Farmers have mixed feelings on cyber threats and security their data

With the threat of cyber-attacks increasing in the agriculture industry, some farmers differ if there is a need to secure data.

Jason Perdue farms and raises cattle in Eastern Nebraska. “I don’t understand all of what’s out there and all of the possibility of what is at risk.”

He tells Brownfield he’s more concerned about livestock data than crop information. “I’m probably a little more concerned if something were to happen to our controlling system like the ventilation, feed or water in our livestock barn.”

Pork producer Aaron Kavan says protecting his data helps keep the US food supply chain secure. “There’s becoming a lot of data in feedlots and these barns. We need to be sure that information is protected and not into the hands of foreign nations that can know what we’re producing and how much we’re producing. But, also put a stop or put a block on how these barns are operating.”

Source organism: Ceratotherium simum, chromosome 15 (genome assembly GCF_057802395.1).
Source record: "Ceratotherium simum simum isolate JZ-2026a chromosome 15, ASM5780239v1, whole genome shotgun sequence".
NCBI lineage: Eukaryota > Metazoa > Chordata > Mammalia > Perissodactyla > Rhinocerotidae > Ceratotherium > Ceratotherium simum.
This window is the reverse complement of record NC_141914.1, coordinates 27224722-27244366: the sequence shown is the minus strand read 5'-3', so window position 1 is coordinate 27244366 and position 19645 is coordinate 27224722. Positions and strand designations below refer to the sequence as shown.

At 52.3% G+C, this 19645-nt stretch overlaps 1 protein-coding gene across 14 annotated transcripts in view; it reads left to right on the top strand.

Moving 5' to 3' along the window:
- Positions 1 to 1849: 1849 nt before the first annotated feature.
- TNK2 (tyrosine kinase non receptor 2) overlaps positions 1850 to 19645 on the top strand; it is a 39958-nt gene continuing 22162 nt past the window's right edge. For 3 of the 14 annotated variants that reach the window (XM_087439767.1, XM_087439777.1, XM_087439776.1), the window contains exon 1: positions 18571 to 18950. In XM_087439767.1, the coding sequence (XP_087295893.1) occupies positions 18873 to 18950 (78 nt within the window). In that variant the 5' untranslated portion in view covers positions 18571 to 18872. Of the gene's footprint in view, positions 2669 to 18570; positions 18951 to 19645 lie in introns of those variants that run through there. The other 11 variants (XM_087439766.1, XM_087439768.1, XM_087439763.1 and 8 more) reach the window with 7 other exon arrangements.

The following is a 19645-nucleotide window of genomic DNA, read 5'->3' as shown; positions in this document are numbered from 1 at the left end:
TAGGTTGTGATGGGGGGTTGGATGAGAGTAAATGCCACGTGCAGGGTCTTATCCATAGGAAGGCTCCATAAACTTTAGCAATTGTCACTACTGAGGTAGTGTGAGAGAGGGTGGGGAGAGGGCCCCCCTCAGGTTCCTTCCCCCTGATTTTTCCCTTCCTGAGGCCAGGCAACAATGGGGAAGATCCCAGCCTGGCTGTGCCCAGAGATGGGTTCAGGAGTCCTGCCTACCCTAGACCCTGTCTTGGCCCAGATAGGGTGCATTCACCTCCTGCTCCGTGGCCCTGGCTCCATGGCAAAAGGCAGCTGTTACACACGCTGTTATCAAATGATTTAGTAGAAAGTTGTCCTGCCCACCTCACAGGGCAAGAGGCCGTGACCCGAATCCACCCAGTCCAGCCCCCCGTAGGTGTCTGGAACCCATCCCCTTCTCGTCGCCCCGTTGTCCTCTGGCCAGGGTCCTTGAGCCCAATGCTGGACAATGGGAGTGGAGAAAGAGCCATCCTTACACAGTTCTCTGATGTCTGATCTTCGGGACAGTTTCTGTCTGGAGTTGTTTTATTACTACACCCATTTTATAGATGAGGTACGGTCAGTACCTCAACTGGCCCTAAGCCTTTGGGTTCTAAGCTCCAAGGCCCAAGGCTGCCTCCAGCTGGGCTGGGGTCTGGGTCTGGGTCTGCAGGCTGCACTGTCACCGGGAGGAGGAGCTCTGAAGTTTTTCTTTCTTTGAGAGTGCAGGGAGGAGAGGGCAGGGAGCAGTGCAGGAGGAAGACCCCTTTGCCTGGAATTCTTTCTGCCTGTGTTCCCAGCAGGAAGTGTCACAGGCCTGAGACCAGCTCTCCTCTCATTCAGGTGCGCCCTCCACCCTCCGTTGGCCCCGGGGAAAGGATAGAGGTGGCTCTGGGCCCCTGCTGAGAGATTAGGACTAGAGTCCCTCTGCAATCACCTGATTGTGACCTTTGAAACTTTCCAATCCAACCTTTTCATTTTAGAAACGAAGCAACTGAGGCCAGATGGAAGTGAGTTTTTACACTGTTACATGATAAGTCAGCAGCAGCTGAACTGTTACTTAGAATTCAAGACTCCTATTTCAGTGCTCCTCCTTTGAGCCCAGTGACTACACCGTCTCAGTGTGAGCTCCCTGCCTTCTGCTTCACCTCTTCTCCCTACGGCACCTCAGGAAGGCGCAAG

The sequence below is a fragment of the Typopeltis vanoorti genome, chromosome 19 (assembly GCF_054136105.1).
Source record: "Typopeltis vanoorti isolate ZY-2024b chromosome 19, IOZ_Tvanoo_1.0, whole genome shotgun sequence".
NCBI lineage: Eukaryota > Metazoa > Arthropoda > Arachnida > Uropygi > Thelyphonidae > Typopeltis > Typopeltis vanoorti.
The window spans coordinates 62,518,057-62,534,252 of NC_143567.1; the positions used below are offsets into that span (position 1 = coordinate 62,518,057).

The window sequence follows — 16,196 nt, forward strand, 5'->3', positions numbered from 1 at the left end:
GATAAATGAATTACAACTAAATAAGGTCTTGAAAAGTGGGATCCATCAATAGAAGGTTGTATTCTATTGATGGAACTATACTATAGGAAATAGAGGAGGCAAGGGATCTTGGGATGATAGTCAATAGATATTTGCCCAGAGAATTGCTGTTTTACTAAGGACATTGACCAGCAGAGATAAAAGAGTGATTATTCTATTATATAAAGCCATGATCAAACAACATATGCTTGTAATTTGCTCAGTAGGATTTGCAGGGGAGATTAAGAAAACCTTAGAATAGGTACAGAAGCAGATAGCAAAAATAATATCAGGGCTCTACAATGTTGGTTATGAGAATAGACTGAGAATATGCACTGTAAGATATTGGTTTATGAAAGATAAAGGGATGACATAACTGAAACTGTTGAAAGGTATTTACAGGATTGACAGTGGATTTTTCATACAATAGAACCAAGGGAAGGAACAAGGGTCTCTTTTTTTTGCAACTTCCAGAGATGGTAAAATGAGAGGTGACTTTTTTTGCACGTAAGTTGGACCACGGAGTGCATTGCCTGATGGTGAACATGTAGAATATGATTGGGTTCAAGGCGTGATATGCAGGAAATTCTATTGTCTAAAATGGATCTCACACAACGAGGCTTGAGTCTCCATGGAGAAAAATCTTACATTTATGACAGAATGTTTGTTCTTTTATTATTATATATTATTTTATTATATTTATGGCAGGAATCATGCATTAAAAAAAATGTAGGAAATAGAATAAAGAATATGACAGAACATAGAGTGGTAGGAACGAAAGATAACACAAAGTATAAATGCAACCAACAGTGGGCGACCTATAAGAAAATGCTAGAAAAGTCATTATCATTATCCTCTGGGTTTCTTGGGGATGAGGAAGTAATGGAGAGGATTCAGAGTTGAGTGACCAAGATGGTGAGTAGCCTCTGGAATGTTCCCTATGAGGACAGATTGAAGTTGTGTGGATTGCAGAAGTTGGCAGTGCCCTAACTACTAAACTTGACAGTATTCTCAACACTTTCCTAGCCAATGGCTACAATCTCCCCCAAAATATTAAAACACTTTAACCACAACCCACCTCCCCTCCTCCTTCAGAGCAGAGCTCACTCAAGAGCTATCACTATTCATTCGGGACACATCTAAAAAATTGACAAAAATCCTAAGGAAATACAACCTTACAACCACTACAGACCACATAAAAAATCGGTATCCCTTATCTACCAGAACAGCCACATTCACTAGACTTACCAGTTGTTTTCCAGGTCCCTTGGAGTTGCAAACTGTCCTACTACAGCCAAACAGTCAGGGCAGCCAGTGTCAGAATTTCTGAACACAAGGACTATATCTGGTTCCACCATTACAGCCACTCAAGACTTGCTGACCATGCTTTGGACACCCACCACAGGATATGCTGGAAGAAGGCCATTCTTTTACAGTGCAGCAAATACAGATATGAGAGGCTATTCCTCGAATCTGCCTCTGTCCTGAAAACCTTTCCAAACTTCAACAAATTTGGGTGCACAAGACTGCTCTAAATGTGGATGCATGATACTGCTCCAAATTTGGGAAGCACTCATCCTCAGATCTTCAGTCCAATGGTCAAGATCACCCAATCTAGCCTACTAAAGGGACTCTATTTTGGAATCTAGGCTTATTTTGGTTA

Kavan told Brownfield at the Nebraska Farm Bureau Annual Convention that precision agriculture has helped made him more efficient if the technology is protected. “There is a lot of automation that happens that relies on electricity. There is a lot of computers that are used for feeding.  There’s a lot of data collected on sows and pigs that are being born.”

Both farmers say they use two-step verification and password protection, but Kavan says he will be taking additional steps to protect his data.

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